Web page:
Some Montanans are suing to protect their water by requiring transparency from the oil and gas industry, specifically related to fracking.
On Tuesday, a handful of landowners from eastern Montana and two nonprofit organizations sued the Montana Board of Oil and Gas Conservation after it refused to consider their July petition to require oil and gas companies to disclose the chemicals used in their fracking fluids. The petition also asked that if a company claimed it didn’t have to disclose the chemicals because they were trade secrets, the company should be required to prove that the mixture qualified as a trade secret.
Fracking is a drilling process where a chemical mixture and sand are pumped deep underground to apply enough pressure to fracture shale formations to create sufficient cracks to reach locked-up fossil fuels. The fuel and chemical solution is then pumped to the surface.
The process isn’t much of a problem unless the wastewater spills from its storage pond or tank, a well casing cracks or underground pressure causes the chemical solution to make its way into an aquifer that people rely on for their water. Companies often use the same chemicals – hydrochloric acid, formic acid and ethylene, among many – but vary the proportions. Many, such as benzene or toluene, are toxic or carcinogenic and can render groundwater unusable. According to some Material Safety Data Sheets listed on the website FracFocus, certain fracking fluids contain 6 to 90 times the maximum concentration of benzene found in diesel fuel.
Scientific studies have documented adverse health effects in people who live or use water supplies near fracking operations, including elevated incidence of miscarriage, stillbirth, preterm birth, low birth weight, male and female infertility, birth defects, skin and respiratory problems, and hospitalization, according to the lawsuit.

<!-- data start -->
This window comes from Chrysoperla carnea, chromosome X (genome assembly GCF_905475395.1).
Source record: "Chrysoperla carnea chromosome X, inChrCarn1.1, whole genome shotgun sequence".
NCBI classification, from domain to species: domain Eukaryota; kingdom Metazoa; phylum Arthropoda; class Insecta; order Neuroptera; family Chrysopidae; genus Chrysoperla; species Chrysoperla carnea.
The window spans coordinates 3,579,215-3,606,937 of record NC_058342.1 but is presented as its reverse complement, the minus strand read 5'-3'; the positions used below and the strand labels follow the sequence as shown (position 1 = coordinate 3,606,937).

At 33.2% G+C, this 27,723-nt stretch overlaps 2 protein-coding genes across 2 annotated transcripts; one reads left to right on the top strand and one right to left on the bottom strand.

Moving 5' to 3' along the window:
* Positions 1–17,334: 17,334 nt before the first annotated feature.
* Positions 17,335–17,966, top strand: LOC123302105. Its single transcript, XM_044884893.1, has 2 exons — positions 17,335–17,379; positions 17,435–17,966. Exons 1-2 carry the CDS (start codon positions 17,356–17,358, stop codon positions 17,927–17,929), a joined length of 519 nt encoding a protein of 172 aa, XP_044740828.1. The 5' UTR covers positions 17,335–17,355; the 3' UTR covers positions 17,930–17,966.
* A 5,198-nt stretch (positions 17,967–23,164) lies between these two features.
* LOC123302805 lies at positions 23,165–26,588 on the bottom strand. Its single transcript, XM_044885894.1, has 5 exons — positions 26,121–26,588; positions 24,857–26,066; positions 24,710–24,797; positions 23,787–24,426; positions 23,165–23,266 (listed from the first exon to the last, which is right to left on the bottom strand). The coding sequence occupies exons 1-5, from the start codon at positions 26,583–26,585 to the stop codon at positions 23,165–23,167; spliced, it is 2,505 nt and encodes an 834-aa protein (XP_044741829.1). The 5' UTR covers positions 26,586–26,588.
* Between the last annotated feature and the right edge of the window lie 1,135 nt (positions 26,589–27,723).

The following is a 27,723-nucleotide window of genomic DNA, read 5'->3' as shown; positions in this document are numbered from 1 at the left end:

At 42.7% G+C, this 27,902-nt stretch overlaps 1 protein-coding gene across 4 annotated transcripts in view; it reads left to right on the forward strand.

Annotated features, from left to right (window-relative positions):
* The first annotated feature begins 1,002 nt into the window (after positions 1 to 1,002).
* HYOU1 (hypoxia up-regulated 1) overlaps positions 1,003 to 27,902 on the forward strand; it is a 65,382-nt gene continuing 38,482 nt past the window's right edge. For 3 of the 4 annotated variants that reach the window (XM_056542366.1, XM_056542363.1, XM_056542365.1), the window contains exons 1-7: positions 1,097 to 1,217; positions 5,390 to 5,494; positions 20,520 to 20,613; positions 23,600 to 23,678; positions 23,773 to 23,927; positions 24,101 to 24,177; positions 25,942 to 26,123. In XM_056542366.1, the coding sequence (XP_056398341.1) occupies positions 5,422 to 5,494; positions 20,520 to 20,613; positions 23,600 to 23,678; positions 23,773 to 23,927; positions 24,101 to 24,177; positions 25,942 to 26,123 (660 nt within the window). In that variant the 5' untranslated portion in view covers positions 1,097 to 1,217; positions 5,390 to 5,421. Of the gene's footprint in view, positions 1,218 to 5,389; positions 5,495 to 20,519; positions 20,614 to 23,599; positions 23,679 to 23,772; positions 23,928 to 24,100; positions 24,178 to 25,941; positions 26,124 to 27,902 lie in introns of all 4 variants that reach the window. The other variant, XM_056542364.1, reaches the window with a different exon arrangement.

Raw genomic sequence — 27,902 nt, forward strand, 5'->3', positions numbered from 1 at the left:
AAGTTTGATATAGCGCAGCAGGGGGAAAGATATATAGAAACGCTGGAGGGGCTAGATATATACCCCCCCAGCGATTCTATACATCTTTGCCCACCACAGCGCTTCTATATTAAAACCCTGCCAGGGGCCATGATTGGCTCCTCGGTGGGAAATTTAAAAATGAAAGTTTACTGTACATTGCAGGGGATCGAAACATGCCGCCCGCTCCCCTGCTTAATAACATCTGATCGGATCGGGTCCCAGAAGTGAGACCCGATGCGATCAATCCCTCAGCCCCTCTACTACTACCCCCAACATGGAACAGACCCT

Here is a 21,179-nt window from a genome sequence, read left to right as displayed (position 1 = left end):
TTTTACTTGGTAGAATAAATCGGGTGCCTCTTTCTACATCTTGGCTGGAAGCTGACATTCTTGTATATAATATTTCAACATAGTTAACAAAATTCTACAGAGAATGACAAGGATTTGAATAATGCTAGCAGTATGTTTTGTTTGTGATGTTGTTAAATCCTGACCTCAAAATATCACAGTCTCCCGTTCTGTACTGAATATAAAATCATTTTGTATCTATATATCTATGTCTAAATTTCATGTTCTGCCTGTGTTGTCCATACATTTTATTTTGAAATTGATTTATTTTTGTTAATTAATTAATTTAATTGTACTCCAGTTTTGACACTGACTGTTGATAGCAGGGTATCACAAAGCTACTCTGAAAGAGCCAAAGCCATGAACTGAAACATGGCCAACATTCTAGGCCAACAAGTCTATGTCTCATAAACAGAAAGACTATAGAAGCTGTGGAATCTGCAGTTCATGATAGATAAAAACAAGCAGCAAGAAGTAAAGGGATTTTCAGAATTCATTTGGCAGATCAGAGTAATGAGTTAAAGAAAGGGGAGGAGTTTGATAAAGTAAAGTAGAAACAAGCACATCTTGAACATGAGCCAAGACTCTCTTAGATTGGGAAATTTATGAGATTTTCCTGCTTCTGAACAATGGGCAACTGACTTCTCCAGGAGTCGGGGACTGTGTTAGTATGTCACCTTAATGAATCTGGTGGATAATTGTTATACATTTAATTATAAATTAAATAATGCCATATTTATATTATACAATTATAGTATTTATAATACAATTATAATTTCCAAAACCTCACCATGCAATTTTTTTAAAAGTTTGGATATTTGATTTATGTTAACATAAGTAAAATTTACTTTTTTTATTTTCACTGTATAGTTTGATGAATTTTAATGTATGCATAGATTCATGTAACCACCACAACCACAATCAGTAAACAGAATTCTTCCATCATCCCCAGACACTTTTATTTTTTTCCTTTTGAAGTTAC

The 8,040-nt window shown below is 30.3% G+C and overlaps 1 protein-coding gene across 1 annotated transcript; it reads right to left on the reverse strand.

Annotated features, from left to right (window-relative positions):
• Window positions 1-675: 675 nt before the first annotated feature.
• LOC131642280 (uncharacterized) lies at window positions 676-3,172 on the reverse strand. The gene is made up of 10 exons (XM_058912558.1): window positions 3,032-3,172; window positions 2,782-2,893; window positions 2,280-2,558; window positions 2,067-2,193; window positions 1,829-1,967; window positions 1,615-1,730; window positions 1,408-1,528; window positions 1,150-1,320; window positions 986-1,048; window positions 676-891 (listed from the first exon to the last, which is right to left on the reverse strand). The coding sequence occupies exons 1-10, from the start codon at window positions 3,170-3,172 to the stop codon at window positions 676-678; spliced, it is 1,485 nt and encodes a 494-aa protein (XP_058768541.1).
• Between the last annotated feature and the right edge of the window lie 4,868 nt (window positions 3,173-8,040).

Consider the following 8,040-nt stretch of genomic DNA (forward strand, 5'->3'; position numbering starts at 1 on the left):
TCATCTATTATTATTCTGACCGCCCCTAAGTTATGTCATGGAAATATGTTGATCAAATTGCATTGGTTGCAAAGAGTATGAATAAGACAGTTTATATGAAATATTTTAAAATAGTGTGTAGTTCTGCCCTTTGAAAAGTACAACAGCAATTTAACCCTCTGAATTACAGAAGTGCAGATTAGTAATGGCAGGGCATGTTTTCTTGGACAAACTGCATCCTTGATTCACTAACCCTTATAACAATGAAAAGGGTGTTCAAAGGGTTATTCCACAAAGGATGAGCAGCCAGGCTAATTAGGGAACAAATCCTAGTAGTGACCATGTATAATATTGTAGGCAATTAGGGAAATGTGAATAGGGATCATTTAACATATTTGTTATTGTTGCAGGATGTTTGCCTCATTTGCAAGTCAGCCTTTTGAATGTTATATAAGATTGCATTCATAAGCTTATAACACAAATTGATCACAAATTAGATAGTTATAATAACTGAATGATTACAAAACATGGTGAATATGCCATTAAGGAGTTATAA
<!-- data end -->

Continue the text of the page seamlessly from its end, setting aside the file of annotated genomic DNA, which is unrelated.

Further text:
Yet, because of the “Halliburton loophole” inserted in the 2005 Energy Policy Act by then-Vice Pres. Dick Cheney, the fracking industry cannot be sanctioned under the Safe Drinking Water Act. So people in states such as Texas or Pennsylvania who live near oil and gas wells have been unable to hold fracking companies accountable because they can’t prove that the chemicals that showed up in their drinking water come from fracking. Disclosure must be mandated state-by-state.
Montanans asked that the oil and gas board collect that information so they could know if their water is polluted by fracking in the future. It would be like food companies publishing nutritional information so people know what they’re eating.
The plaintiffs were disappointed when the board turned them down in September.
“My family home is less than a mile away from numerous fracked oil wells on the edge of the Bakken oil field,” said plaintiff Mary Anne Mercer, a public health expert who has witnessed fracking operations on her family ranch near Roberts. “I worry about what the potentially toxic solutions used for fracking are doing to the soil and water of the land that I’ll always call home.”
The board said it couldn’t require disclosure of chemicals because it didn’t want to be liable for disclosing trade secrets and that the Legislature should have the responsibility of making such a rule. The Montana Supreme Court was also considering a separate fracking lawsuit so the board wanted to wait until the court had ruled on that. However, the case revolved around a 48-hour-notice requirement that companies must meet prior to starting to frack, and had nothing to do with any chemicals used.
Earthjustice attorney Katherine O’Brien said waiting for the Supreme Court ruling was useless since it had no bearing. She pointed out that Wyoming already requires oil and gas companies to provide chemical information, so the “trade secret” excuse rings hollow.
“Montanans have the right to know what chemicals oil and gas operators plan to pump into the ground on their farms and ranches and near their homes so they can take steps to protect their property and health,” O’Brien said.
Fourteen states require companies to submit such information to FracFocus as part of their permit application.
Montanans have tried to get the Legislature to pass laws requiring disclosure but failed. In 2011 and again in 2015, bills addressing disclosure were tabled at the request of the oil and gas industry. So far, it’s not clear if any of the oil and gas bills will attempt yet again to require chemical disclosure from oil and gas companies.
After the 2011 Legislature, the Montana Board of Oil and Gas responded to the threat of disclosure bills by adopting a rule that allows companies to avoid listing concentrations under the claim of trade secrets. If the board could make a rule like that, it didn’t have to wait for the Legislature to make a rule about chemical disclosure, O’Brien said.
Earthjustice filed the lawsuit on behalf of the Montana Environmental Information Center, Natural Resources Defense Council, Mary Anne Mercer, David Katz, Anne Moses, Jack and Bonnie Martinell, Willis Weight and David Lehnherr.